Previously some employments were covered by agreements made by Joint Labour Committees. On 7 July 2011 the High Court ruled that the legislation delegating powers concerning pay and conditions to Joint Labour Committees (JLCs) was unconstitutional. Following the High Court decision Employment Regulation Orders ceased to have statutory effect from 7 July 2011.
Employees who were covered by an ERO have existing contracts of employment which govern their pay and conditions of work. If an employer reduces an employee’s rate of pay this would be a change in their contract of employment and normally it requires the employee’s consent. Until new EROs are made (see ‘Reform of JLC system' below) the pay and conditions of employees who start work after 7 July 2011 is governed by employment legislation such as the minimum wage.
The purpose of Joint Labour Committees is to regulate conditions of employment and set minimum rates of pay for employees in certain sectors of employment. A Joint Labour Committee (JLC) is established by a statutory order of the Labour Court under the Industrial Relations Act 1946. It is an independent body made up of equal numbers of employer and worker representatives appointed by the Labour Court, with a chair appointed by the Minister for Jobs, Enterprise and Innovation. Any of the following can apply to the Labour Court to set up a JLC:
The Industrial Relations (Amendment) Act 2015 provides for a system of registered employment agreements and sectoral employment orders. New EROs for the contract cleaning and security industries came into effect on 1 October 2015 and include improved rates of pay for workers in these sectors.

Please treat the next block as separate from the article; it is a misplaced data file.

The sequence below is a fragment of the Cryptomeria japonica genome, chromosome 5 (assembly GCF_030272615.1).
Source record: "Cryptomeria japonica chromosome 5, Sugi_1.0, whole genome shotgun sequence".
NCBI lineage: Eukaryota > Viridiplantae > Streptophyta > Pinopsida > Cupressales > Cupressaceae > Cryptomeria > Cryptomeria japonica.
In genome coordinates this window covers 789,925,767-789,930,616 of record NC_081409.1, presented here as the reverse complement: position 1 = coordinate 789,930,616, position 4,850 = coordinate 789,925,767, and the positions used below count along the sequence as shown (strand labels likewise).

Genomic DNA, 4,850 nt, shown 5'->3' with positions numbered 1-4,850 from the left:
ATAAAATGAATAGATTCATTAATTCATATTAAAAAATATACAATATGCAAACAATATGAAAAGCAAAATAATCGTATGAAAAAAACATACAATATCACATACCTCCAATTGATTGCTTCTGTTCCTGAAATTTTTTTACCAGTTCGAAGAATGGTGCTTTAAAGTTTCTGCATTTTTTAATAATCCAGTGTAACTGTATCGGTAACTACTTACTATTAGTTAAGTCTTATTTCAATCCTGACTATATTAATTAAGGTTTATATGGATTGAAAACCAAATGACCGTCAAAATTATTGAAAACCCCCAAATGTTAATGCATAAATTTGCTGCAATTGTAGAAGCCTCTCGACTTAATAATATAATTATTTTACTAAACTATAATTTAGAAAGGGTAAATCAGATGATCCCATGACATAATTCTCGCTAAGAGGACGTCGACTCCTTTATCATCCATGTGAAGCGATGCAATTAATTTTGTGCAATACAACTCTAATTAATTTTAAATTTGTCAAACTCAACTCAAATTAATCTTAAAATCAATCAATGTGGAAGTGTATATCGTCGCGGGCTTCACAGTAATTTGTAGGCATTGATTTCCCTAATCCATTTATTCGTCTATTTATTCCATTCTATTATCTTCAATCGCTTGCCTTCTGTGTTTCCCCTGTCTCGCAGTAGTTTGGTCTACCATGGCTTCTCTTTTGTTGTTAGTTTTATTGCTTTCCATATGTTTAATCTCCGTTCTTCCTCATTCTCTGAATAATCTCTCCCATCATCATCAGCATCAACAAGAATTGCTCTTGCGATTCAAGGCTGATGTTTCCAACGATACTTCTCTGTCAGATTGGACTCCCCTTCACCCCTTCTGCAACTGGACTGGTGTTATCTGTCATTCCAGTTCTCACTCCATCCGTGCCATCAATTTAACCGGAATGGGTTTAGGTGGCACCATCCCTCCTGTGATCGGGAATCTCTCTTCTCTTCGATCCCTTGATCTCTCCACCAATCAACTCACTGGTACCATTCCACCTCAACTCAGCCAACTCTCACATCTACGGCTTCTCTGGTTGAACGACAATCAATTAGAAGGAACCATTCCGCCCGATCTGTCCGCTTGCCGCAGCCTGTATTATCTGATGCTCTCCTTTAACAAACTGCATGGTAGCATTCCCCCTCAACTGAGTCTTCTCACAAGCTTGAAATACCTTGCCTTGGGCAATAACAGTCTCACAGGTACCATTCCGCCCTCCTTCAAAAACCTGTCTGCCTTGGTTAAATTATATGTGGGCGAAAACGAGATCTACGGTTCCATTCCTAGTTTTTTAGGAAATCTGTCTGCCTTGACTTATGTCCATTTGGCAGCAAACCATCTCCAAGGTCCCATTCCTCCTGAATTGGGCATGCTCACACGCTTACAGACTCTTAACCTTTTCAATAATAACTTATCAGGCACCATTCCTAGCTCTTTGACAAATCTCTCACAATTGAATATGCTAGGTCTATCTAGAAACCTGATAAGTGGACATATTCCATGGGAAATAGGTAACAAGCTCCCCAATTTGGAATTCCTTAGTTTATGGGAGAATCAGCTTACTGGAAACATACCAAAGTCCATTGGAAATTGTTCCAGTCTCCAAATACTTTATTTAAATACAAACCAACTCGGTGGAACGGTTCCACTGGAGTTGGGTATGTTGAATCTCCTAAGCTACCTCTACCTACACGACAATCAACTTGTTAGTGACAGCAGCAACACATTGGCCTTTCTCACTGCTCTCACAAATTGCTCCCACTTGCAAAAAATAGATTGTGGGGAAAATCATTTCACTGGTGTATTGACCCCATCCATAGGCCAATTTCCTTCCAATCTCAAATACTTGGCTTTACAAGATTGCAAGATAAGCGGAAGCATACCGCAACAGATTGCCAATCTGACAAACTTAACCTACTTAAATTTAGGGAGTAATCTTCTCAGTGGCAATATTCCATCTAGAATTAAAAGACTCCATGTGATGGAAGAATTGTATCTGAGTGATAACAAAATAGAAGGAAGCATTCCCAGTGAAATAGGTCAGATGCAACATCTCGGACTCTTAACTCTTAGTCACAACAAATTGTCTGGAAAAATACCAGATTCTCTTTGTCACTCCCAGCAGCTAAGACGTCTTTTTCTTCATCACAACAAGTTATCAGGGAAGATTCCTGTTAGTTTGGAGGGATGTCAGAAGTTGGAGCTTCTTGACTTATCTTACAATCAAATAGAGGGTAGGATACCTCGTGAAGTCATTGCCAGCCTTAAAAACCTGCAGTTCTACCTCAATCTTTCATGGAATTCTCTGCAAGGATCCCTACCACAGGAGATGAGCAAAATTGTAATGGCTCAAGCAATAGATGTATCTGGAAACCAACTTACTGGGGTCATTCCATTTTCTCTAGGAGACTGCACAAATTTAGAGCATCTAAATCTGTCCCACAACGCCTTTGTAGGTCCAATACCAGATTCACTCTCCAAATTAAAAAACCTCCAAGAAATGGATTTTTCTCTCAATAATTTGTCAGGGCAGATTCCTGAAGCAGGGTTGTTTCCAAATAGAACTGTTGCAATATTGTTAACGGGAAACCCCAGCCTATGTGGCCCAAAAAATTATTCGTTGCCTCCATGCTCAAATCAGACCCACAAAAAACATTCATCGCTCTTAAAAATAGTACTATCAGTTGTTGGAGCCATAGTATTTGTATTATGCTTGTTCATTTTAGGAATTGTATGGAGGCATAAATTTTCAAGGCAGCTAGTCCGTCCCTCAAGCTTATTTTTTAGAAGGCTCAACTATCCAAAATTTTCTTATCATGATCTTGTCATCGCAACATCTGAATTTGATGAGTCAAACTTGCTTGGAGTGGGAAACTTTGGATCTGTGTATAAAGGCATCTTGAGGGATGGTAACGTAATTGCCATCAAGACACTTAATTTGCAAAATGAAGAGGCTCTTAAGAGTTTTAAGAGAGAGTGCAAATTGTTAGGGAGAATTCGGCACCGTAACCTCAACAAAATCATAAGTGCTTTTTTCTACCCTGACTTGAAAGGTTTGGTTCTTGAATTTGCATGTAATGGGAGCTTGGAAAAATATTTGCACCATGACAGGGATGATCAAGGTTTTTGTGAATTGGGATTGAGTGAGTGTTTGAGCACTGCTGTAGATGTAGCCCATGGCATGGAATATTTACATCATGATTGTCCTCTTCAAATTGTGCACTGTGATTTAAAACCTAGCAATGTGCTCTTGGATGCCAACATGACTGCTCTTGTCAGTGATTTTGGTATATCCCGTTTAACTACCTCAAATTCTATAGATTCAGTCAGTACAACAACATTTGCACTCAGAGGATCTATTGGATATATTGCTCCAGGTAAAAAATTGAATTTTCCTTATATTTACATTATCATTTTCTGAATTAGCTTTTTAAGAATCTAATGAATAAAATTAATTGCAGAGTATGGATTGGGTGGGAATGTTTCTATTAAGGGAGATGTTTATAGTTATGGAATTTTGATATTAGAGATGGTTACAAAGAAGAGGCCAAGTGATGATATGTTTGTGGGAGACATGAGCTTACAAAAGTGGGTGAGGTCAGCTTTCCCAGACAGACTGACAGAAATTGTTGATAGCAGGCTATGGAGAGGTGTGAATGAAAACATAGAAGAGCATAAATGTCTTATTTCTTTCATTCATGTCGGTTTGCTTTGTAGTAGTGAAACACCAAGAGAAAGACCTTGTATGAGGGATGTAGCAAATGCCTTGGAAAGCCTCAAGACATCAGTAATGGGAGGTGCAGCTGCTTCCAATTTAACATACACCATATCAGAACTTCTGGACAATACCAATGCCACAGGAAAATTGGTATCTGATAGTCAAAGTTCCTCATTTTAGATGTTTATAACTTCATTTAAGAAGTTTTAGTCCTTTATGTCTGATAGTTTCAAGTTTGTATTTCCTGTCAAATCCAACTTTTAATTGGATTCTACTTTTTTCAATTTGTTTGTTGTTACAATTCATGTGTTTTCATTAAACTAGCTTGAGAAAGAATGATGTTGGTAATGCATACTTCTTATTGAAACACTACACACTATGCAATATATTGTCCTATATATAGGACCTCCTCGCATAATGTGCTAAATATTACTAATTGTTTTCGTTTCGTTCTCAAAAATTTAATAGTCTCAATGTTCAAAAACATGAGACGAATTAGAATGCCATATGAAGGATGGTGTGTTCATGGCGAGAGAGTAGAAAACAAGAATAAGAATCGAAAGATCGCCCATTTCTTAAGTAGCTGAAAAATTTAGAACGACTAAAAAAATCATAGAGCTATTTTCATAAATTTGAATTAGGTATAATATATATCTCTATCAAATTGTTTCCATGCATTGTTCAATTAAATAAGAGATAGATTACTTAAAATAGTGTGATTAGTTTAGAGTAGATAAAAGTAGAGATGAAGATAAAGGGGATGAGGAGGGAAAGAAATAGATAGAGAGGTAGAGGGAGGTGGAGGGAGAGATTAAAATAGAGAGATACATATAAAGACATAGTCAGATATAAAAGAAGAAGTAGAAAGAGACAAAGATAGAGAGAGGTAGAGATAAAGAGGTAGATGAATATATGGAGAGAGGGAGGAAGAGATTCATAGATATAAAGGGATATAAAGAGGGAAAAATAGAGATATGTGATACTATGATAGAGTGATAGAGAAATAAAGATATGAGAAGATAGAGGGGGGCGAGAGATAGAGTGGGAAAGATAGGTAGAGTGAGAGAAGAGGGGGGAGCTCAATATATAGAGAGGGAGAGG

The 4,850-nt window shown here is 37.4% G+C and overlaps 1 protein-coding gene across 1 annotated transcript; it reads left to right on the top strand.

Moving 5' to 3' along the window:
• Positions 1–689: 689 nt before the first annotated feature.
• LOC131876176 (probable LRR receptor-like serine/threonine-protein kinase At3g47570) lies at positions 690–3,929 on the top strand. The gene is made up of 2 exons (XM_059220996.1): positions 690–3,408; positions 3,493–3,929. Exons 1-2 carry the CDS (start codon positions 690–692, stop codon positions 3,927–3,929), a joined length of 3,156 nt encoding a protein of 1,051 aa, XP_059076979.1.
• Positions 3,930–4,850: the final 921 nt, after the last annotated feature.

The Industrial Relations (Amendment) Act 2012 reforming the Joint Labour Committees and Registered Employment Agreements (REAs) wage-setting mechanisms came into force on 1 August 2012.
The Act's provisions include:
In January 2014 a number of Statutory Instruments gave effect to the recommendations in the review of the Joint Labour Committee (JLC) system reducing the overall number of JLCs and amending the scope of other JLCs. The JLCs for Dublin hotels and law clerks have been abolished. The establishment orders for contract cleaning, hairdressing, security and hotels outside Dublin and Cork have been amended. It is not intended to change the scope of the JLCs for catering and retail, grocery and allied trades. The JLCs have not yet agreed Employment Regulation Orders.
Agreements on pay and conditions are known as Employment Regulation Orders (EROs) or Registered Employment Agreements (REAs). EROs were made by Joint Labour Committees (JLCs) and REAs were Collective Agreements made between trade unions and employers which were registered with the Labour Courts. Following a decision of the Supreme Court, all Registered Employment Agreements ceased to have statutory effect from 9 May 2013. The Industrial Relations (Amendment) Act 2015 (pdf) provides for a system of registered employment agreements and sectoral employment orders.
There were REAs for the following sectors: Drapery,
footwear and allied trades (Dublin and Dun Laoghaire); Construction
power line contractors.
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